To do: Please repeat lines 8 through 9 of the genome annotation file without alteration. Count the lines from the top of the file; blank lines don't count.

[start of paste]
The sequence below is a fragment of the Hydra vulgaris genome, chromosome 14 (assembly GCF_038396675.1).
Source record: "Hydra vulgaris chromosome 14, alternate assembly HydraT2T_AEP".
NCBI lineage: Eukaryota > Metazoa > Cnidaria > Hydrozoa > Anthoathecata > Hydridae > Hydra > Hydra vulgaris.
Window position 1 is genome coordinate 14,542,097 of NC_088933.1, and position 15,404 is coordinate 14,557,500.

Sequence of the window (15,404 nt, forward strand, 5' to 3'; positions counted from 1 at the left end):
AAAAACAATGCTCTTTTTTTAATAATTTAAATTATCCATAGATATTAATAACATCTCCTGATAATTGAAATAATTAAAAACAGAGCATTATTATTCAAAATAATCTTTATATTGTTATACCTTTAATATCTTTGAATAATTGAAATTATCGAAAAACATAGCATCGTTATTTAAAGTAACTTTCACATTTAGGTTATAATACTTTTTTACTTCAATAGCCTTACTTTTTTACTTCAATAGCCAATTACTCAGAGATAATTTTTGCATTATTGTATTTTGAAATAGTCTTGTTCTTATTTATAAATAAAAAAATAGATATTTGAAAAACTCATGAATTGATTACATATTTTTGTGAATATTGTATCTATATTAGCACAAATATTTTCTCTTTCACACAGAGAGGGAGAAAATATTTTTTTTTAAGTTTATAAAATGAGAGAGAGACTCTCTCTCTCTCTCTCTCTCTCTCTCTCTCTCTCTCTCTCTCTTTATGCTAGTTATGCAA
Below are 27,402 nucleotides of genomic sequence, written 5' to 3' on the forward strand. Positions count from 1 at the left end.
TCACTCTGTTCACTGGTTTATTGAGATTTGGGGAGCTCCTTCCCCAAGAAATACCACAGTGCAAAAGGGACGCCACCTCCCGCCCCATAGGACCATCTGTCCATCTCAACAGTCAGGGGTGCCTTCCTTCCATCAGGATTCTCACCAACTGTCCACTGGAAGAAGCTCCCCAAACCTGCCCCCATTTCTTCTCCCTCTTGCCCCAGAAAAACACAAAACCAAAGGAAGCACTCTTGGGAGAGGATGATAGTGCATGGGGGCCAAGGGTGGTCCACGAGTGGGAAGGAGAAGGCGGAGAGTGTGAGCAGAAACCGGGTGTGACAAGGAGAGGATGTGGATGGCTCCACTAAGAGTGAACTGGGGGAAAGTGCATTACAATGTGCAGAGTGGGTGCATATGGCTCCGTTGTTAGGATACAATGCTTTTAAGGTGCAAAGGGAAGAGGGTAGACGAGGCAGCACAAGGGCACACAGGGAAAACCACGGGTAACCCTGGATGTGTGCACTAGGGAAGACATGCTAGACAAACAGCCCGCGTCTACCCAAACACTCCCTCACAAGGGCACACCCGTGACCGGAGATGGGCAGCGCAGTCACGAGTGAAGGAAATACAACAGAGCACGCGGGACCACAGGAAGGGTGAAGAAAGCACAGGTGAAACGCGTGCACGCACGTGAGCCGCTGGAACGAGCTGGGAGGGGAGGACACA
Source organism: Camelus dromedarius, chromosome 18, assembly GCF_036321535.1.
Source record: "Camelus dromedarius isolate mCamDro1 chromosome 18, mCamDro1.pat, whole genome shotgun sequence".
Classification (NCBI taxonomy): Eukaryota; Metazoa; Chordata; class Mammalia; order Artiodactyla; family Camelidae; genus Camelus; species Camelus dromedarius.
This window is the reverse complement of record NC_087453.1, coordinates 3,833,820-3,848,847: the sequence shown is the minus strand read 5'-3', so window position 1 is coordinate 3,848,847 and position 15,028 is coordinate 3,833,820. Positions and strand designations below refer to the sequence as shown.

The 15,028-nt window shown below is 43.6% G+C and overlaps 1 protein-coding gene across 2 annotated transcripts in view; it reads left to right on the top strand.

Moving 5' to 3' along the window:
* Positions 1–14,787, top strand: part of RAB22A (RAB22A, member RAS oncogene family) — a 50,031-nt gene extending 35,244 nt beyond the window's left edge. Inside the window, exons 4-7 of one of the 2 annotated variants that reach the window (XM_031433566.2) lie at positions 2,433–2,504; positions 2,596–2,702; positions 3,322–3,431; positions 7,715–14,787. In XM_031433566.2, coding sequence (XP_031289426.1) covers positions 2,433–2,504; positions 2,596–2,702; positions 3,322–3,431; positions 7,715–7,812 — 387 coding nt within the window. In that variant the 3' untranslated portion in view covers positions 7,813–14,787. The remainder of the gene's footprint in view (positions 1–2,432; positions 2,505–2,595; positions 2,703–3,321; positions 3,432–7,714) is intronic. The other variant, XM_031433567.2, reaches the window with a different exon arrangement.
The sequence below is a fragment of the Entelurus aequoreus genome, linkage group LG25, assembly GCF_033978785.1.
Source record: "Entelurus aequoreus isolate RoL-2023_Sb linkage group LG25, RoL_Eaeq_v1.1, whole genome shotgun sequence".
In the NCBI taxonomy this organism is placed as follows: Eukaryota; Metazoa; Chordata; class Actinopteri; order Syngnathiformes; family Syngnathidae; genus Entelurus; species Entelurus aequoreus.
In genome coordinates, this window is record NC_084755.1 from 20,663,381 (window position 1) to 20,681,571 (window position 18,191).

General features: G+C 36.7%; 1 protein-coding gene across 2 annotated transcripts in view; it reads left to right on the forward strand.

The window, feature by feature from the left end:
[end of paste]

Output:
TCACTCTGTTCACTGGTTTATTGAGATTTGGGGAGCTCCTTCCCCAAGAAATACCACAGTGCAAAAGGGACGCCACCTCCCGCCCCATAGGACCATCTGTCCATCTCAACAGTCAGGGGTGCCTTCCTTCCATCAGGATTCTCACCAACTGTCCACTGGAAGAAGCTCCCCAAACCTGCCCCCATTTCTTCTCCCTCTTGCCCCAGAAAAACACAAAACCAAAGGAAGCACTCTTGGGAGAGGATGATAGTGCATGGGGGCCAAGGGTGGTCCACGAGTGGGAAGGAGAAGGCGGAGAGTGTGAGCAGAAACCGGGTGTGACAAGGAGAGGATGTGGATGGCTCCACTAAGAGTGAACTGGGGGAAAGTGCATTACAATGTGCAGAGTGGGTGCATATGGCTCCGTTGTTAGGATACAATGCTTTTAAGGTGCAAAGGGAAGAGGGTAGACGAGGCAGCACAAGGGCACACAGGGAAAACCACGGGTAACCCTGGATGTGTGCACTAGGGAAGACATGCTAGACAAACAGCCCGCGTCTACCCAAACACTCCCTCACAAGGGCACACCCGTGACCGGAGATGGGCAGCGCAGTCACGAGTGAAGGAAATACAACAGAGCACGCGGGACCACAGGAAGGGTGAAGAAAGCACAGGTGAAACGCGTGCACGCACGTGAGCCGCTGGAACGAGCTGGGAGGGGAGGACACA
Source organism: Camelus dromedarius, chromosome 18, assembly GCF_036321535.1.